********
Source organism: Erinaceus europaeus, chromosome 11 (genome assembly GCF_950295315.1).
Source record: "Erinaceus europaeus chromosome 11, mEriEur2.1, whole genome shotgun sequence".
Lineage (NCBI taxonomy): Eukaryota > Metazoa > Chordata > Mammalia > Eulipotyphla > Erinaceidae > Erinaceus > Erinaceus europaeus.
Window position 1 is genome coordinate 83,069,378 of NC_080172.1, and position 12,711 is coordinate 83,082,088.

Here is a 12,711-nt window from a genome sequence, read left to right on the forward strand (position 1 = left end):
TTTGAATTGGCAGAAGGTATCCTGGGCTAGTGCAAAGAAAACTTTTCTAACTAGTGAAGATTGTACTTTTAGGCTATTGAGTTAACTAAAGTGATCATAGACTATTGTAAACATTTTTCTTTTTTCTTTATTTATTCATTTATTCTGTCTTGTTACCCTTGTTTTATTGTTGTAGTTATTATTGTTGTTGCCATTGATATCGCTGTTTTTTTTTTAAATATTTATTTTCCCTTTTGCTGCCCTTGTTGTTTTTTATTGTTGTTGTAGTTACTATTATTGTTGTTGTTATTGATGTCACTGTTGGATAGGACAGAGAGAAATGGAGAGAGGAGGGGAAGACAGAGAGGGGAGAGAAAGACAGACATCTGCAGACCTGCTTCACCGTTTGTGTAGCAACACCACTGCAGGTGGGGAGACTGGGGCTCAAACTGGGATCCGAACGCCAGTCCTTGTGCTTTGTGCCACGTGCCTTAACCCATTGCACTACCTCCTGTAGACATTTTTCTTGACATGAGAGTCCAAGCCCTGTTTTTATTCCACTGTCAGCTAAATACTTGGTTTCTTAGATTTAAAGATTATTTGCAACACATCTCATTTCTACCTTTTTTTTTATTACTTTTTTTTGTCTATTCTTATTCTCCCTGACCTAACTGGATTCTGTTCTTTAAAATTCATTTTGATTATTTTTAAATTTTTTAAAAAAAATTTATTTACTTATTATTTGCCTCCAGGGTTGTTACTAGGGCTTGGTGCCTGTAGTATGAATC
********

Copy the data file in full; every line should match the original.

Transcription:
Source organism: Erinaceus europaeus, chromosome 11 (genome assembly GCF_950295315.1).
Source record: "Erinaceus europaeus chromosome 11, mEriEur2.1, whole genome shotgun sequence".
Lineage (NCBI taxonomy): Eukaryota > Metazoa > Chordata > Mammalia > Eulipotyphla > Erinaceidae > Erinaceus > Erinaceus europaeus.
Window position 1 is genome coordinate 83,069,378 of NC_080172.1, and position 12,711 is coordinate 83,082,088.

Here is a 12,711-nt window from a genome sequence, read left to right on the forward strand (position 1 = left end):
TTTGAATTGGCAGAAGGTATCCTGGGCTAGTGCAAAGAAAACTTTTCTAACTAGTGAAGATTGTACTTTTAGGCTATTGAGTTAACTAAAGTGATCATAGACTATTGTAAACATTTTTCTTTTTTCTTTATTTATTCATTTATTCTGTCTTGTTACCCTTGTTTTATTGTTGTAGTTATTATTGTTGTTGCCATTGATATCGCTGTTTTTTTTTTAAATATTTATTTTCCCTTTTGCTGCCCTTGTTGTTTTTTATTGTTGTTGTAGTTACTATTATTGTTGTTGTTATTGATGTCACTGTTGGATAGGACAGAGAGAAATGGAGAGAGGAGGGGAAGACAGAGAGGGGAGAGAAAGACAGACATCTGCAGACCTGCTTCACCGTTTGTGTAGCAACACCACTGCAGGTGGGGAGACTGGGGCTCAAACTGGGATCCGAACGCCAGTCCTTGTGCTTTGTGCCACGTGCCTTAACCCATTGCACTACCTCCTGTAGACATTTTTCTTGACATGAGAGTCCAAGCCCTGTTTTTATTCCACTGTCAGCTAAATACTTGGTTTCTTAGATTTAAAGATTATTTGCAACACATCTCATTTCTACCTTTTTTTTTATTACTTTTTTTTGTCTATTCTTATTCTCCCTGACCTAACTGGATTCTGTTCTTTAAAATTCATTTTGATTATTTTTAAATTTTTTAAAAAAAATTTATTTACTTATTATTTGCCTCCAGGGTTGTTACTAGGGCTTGGTGCCTGTAGTATGAATC